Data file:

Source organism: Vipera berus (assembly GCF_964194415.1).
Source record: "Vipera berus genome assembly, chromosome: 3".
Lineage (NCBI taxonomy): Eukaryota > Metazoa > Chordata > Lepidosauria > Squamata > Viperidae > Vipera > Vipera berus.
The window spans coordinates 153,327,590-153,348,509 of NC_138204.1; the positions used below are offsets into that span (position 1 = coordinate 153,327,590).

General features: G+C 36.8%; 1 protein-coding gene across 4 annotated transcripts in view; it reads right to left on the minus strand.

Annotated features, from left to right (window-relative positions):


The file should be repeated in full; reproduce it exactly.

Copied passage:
Source organism: Vipera berus (assembly GCF_964194415.1).
Source record: "Vipera berus genome assembly, chromosome: 3".
Lineage (NCBI taxonomy): Eukaryota > Metazoa > Chordata > Lepidosauria > Squamata > Viperidae > Vipera > Vipera berus.
The window spans coordinates 153,327,590-153,348,509 of NC_138204.1; the positions used below are offsets into that span (position 1 = coordinate 153,327,590).

General features: G+C 36.8%; 1 protein-coding gene across 4 annotated transcripts in view; it reads right to left on the minus strand.

Annotated features, from left to right (window-relative positions):